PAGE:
(BIVN) – A public meeting will be held Friday night regarding Puna Geothermal Venture, although scientists have already answered one set of pressing questions.
Puna Geothermal Venture, or PGV, shutdown operations during the 2018 eruption of Kīlauea Volcano on the lower East Rift Zone. The company has not been back online since. However, now that Kīlauea is quiet, PGV-parent company Ormat is working to bring the power plant back to life.
While PGV and its employees are looking forward to getting back to business, some in the community are not happy about it. A segment of the Puna population is opposed to the industry in their backyard, saying the facility poses a hazard due to its close proximity to residential neighborhoods.
Some even wonder if the geothermal facility had something to do with the 2018 eruption.
“So, now we are here in 2019, PGV’s enhanced fracking by forced reinjection for the last 30 years has blown out the side of the island by eroding the rift zone under Leilani Estates and Lanipuna Gardens,” wrote a Sara Steiner in a letter to several news publications and lawmakers, “yet for some reason PGV thinks the State and County are just going to sit back as usual and let them operate as nothing happened.”
“Why won’t our elected officials, civil defense, HVO scientists or permitting department heads look at the reality of the problem that geothermal is not safe use on an unstable active volcanic hot spot where there is human populations all around?” Steiner asked in another letter.
Following the recent Magnitude 5.5 earthquake on Hawaiʻi Island, Steiner penned another letter. This time, she asked scientists a direct set of questions (below).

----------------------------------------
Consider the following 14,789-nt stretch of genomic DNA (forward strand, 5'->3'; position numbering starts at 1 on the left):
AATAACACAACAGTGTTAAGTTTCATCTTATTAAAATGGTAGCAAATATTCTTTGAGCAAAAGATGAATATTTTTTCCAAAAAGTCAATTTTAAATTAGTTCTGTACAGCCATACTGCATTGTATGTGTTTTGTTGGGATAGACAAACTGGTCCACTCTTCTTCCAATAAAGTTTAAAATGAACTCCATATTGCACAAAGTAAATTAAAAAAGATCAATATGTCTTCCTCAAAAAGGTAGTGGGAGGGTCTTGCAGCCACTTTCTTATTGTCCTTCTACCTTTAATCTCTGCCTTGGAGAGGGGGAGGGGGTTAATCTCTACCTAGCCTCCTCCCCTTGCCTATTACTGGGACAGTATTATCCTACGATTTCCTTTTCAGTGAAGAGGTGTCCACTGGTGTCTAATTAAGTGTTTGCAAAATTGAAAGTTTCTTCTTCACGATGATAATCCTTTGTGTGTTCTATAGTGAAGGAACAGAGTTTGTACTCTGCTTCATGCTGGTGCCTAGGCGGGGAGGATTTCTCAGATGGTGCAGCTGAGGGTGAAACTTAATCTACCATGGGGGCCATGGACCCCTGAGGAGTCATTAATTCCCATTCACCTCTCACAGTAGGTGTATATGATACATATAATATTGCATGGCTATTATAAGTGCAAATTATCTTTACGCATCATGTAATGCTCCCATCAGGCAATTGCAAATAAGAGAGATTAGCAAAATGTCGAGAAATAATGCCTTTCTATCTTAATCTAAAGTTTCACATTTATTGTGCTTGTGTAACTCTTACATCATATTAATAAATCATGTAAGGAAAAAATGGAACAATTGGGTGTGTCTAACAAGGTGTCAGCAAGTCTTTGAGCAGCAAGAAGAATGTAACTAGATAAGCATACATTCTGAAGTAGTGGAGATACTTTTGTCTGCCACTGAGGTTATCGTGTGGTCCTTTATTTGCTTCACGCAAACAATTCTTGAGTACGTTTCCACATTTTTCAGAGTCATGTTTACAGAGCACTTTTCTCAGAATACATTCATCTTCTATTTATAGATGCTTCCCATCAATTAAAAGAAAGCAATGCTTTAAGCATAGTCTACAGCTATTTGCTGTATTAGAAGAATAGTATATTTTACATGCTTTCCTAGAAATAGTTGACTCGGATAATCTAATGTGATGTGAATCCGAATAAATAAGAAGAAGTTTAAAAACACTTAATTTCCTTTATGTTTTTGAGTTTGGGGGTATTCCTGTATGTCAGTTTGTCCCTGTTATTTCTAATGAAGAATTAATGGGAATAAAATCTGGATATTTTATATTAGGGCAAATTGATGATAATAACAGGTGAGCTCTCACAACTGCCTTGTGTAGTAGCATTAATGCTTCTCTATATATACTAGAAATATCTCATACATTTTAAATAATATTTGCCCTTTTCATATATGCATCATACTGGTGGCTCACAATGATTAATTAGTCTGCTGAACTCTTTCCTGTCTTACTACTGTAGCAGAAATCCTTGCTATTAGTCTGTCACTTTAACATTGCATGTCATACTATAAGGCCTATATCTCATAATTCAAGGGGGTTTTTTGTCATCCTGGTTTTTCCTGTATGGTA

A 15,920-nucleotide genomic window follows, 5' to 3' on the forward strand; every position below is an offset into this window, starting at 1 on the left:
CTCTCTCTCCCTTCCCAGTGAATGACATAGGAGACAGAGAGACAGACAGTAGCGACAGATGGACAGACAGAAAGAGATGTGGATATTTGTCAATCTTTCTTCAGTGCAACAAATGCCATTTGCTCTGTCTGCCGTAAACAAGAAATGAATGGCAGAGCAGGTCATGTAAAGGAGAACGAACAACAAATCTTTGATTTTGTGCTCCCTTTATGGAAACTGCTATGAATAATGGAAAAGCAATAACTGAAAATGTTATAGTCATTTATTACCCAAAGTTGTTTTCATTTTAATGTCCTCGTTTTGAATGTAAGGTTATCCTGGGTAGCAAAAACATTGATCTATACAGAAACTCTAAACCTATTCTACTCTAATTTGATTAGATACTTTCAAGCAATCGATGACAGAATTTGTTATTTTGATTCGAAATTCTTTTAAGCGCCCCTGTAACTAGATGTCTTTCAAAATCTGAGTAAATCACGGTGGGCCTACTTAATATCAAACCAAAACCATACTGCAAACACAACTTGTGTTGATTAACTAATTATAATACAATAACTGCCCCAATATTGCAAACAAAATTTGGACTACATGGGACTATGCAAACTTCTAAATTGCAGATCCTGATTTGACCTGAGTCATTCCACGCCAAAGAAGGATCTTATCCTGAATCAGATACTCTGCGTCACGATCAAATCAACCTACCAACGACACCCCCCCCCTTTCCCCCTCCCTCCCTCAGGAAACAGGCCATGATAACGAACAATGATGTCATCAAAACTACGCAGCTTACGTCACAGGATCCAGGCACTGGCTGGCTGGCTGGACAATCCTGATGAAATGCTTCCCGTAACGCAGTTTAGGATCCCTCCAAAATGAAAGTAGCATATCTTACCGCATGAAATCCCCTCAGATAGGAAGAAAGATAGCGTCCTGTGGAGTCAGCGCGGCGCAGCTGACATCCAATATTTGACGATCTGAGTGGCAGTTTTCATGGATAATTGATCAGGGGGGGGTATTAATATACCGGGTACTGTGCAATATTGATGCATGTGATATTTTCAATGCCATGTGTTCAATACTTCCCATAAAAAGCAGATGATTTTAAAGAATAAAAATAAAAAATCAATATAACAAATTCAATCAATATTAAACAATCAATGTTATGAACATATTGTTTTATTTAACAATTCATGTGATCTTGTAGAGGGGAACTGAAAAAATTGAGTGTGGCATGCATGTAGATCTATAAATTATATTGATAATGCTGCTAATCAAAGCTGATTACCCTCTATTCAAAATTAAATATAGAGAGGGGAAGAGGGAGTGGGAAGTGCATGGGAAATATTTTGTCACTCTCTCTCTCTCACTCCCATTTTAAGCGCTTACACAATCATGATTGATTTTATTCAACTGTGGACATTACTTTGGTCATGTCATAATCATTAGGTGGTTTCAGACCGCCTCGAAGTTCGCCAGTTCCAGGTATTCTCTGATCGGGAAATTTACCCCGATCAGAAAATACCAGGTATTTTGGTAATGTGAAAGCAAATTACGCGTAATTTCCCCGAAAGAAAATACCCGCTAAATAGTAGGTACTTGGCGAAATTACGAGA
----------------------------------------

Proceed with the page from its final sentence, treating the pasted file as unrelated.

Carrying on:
“With PGV trying to insinuate itself back into Puna with certain trusted government agency blessings, it is ripe for HVO to make that assessment now and please do it as if your kids live in Leilani Estates, because it is time to think of the people and the environment first and foremost, not greedy fracking polluters trying to hide under the guise of renewable energy,” Steiner wrote.
On Thursday, the USGS Hawaiian Volcano Observatory responded with an email, and copied everyone listed as a recipient of Steiner’s initial email. Saying “here’s some science-based answers to your questions,” the scientists addressed her questions (in bold) one-by-one:
So, it would be really nice to hear from HVO about what happens to our underground rift zone when billions of gallons of cool chemical soup is reinjected under pressure for 30 years???
We are not sure what you mean by “billions of gallons of cool chemical soup.” Magma is certainly not characterized that way, and we don’t know of anything else that has been injected into the ground in that volume for 30 years.
Since you mention PGV in your last statement, perhaps this question is referring to geothermal drilling or fluid injection. If so, it is unlikely that PGV is injecting fluids at high enough pressures or volumes to affect the rift zone. If not, please clarify what you’re asking and we will try to answer.
Could it erode holes or fracture the ground so much that the lave sprang forth?
This question seems to suggest that you are attributing the 2018 lower East Rift Zone (LERZ) eruption to PGV. If not, please clarify what you are asking. If so, please note the following:
(1) The magma that eventually erupted in Puna was injected into the LERZ from Kīlauea’s summit and upper parts of the East Rift Zone near Puʻu ʻŌʻō hours-to-days before the LERZ eruption began. This NOAA animation depicts the earthquakes that occurred between April 30 and May 6, 2018. The earthquakes reflect the migration of magma from the summit/upper East Rift Zone to the LERZ just before and after the eruption began on May 3—and clearly show that the LERZ eruption did not originate with the PGV development.